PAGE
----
Engrade began in 2003 by way of a senior high school student who wanted an improved way to connect to teachers on homework, assessments, and messages. Through the years, user feedback and modern ideas have shaped Engrade into a robust learning management system. Today, Engrade is a division of digital learning-focused CTB/McGraw-Hill so it helps educators, parents, and students through all stages of the learning cycle from curriculum planning to assessments.
This week, Engrade position the finishing touches on an emblematic story on earth of education startups. In 2003, senior high school student Bri Holt decided he’d heard enough griping from classmates (and teachers) over the lack of a fast, great way to view their grades online. So, like any budding web developer, he decided to build so easy, engradewv for his senior high school.
Whilst the product found several eager early customers among teachers and classmates, adoption wasn’t exactly explosive. So, as it goes, Holt soon graduated and moved on to other pursuits. Meanwhile, left to the own devices, the gradebook slowly and deliberately continued to attract frustrated teachers looking for an online grading solution. So, thinks kept snowballing.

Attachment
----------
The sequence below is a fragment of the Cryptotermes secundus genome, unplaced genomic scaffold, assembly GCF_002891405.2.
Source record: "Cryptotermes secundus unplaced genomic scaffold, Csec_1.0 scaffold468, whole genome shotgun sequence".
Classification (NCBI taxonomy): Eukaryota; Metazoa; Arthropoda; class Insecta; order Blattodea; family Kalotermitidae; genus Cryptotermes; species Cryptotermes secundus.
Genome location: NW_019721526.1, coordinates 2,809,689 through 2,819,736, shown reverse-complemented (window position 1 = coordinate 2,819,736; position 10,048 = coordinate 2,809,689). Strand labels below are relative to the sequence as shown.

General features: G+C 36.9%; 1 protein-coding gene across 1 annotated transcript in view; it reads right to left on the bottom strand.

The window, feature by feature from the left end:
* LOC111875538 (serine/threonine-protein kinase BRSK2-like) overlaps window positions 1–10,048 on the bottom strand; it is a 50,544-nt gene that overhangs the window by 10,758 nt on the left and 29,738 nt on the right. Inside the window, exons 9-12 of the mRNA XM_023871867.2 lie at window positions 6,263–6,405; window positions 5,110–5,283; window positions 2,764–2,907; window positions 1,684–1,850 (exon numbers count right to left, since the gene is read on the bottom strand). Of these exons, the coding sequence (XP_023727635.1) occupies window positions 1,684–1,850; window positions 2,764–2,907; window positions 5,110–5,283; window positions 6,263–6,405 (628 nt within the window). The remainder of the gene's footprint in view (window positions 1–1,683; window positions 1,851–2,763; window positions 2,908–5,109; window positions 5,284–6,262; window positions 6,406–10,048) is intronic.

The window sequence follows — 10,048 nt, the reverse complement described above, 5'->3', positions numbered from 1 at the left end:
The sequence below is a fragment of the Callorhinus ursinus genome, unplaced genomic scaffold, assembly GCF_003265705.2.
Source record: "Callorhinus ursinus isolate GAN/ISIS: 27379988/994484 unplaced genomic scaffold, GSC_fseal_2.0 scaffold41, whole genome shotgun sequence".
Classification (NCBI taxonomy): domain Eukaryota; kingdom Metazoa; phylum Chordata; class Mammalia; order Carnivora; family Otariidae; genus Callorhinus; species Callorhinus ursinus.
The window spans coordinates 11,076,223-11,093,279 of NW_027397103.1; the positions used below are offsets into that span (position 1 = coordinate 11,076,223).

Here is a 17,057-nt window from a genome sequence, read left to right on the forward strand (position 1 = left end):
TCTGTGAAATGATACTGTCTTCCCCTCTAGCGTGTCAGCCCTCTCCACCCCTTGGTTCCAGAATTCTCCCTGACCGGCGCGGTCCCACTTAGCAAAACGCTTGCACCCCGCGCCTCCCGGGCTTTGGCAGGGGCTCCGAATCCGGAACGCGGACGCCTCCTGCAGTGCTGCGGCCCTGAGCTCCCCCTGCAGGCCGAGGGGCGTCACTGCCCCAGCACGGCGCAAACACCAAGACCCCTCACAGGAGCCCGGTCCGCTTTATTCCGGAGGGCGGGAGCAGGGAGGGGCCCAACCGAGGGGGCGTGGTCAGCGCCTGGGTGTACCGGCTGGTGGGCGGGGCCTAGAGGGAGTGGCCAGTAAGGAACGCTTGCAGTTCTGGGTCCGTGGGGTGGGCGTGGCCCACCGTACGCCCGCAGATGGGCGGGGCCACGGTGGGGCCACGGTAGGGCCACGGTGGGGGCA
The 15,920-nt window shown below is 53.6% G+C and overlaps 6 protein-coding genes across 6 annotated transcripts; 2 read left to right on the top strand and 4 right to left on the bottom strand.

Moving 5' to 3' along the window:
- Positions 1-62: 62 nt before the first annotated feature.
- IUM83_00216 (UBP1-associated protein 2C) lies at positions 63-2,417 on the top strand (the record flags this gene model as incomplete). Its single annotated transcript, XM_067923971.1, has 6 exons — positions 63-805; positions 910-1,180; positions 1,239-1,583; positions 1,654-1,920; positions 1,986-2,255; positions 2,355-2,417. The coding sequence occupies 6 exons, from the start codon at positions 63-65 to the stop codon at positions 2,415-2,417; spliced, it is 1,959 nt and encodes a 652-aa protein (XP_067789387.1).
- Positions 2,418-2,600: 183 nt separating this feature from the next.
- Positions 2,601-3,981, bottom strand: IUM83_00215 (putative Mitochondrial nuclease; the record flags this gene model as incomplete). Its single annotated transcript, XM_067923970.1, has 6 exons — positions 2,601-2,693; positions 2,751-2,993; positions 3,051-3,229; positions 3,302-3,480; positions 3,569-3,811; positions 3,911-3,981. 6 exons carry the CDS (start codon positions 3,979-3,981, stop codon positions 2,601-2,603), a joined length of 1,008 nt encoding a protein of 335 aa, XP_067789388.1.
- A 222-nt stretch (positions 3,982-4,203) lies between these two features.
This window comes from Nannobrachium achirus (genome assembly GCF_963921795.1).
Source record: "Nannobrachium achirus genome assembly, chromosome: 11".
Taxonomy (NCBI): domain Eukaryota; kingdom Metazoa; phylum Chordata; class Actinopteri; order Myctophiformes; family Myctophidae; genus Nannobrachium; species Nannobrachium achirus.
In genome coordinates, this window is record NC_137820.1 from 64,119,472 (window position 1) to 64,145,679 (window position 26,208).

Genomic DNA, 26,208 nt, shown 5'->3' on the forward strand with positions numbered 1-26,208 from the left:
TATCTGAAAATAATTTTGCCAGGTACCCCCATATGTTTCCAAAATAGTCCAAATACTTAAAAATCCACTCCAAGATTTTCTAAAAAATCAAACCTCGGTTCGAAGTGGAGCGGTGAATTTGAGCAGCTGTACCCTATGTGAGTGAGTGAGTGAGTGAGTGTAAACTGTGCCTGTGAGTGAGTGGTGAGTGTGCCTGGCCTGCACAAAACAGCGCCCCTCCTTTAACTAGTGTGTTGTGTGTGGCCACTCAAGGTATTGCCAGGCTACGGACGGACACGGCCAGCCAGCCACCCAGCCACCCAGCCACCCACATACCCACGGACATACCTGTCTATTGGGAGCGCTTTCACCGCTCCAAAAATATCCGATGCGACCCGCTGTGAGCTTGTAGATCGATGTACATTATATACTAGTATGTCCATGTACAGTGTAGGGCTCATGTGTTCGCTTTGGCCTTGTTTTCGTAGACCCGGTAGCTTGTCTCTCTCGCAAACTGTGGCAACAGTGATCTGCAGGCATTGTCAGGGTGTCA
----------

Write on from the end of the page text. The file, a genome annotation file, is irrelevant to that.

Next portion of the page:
By 2010, nearly seven years later, its user base had grown sizable enough that Holt felt justified to return to developing the merchandise full time. He chose to officially turn the gradebook in to a business and expand its functionality – what would later become Engrade .
Fast toward this week, and publishing giant McGraw-Hill Education decided to purchase Holt’s online gradebook – now also known as engrade wv – for which TechCrunch hears from sources was around $50 million. To education entrepreneurs, it’s an enviable outcome as well as a path (albeit perhaps not just a totally replicable one) worth emulation.
However, all in all, this process, from founding to sale, took over a decade. To some extent, it’s not surprising given that building and selling an education company (for any real return) takes years, maybe even decades. Of course, if you build something which solves a difficulty which your customer really needs, adoption and customer acquisition can come. As it relates to education: Teachers agdwlr simple tools which make their lives easier, and if you build one to them, and work together to improve it, they’ll become your evangelists.
Ultimately, the acquisition seems to be a much more-than-positive outcome for Engrade’s founders, its team along with its investors. The company had raised about $8 million total over two rounds, including from NewSchools Ventures, Zac Zeitlin, Expansion Venture Capital, Kapor Capital, Javelin Venture Partners, Rethink Education and Samsung Ventures, among others.